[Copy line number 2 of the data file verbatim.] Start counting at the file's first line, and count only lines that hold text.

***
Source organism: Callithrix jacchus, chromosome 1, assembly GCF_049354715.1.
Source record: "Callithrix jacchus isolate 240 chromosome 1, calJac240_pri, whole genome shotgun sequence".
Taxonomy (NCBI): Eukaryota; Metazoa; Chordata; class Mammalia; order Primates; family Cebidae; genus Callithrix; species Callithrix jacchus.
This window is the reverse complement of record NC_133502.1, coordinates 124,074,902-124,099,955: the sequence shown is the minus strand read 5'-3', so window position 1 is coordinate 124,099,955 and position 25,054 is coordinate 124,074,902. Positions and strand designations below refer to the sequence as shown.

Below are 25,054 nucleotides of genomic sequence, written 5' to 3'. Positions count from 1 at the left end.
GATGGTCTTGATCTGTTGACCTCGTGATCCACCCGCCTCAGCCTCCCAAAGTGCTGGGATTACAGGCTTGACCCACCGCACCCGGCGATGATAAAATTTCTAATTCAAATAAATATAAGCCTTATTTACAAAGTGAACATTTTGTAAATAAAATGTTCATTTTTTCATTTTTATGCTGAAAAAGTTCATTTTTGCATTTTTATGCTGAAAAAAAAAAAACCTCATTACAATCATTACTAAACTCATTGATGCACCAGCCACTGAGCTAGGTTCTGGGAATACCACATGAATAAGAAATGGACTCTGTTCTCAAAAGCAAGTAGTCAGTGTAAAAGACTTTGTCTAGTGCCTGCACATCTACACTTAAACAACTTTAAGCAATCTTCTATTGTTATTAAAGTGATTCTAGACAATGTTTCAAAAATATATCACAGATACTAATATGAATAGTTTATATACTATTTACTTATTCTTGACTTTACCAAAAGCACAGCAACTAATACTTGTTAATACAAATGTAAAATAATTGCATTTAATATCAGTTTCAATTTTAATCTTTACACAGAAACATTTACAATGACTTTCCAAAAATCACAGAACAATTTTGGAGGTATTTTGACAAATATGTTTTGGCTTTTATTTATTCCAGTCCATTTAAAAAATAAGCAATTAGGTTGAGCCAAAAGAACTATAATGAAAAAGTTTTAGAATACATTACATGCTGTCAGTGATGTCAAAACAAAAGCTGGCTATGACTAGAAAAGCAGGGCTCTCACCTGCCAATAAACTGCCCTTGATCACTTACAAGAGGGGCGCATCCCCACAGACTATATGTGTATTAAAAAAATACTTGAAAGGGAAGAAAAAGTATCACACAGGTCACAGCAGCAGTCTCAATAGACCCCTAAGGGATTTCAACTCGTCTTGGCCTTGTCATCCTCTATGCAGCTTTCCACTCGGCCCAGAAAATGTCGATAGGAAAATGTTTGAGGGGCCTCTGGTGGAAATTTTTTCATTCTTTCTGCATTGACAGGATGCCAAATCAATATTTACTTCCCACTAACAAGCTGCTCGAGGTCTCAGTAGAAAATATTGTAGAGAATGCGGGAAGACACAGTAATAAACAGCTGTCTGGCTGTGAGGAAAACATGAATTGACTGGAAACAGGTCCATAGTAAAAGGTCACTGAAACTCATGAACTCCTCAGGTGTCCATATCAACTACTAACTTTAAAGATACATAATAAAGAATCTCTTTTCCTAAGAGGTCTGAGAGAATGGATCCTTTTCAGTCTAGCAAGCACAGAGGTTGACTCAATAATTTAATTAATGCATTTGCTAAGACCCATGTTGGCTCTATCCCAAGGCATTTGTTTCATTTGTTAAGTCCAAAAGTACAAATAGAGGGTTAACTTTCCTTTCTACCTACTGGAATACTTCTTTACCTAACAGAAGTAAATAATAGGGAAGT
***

Source record: "Callithrix jacchus isolate 240 chromosome 1, calJac240_pri, whole genome shotgun sequence".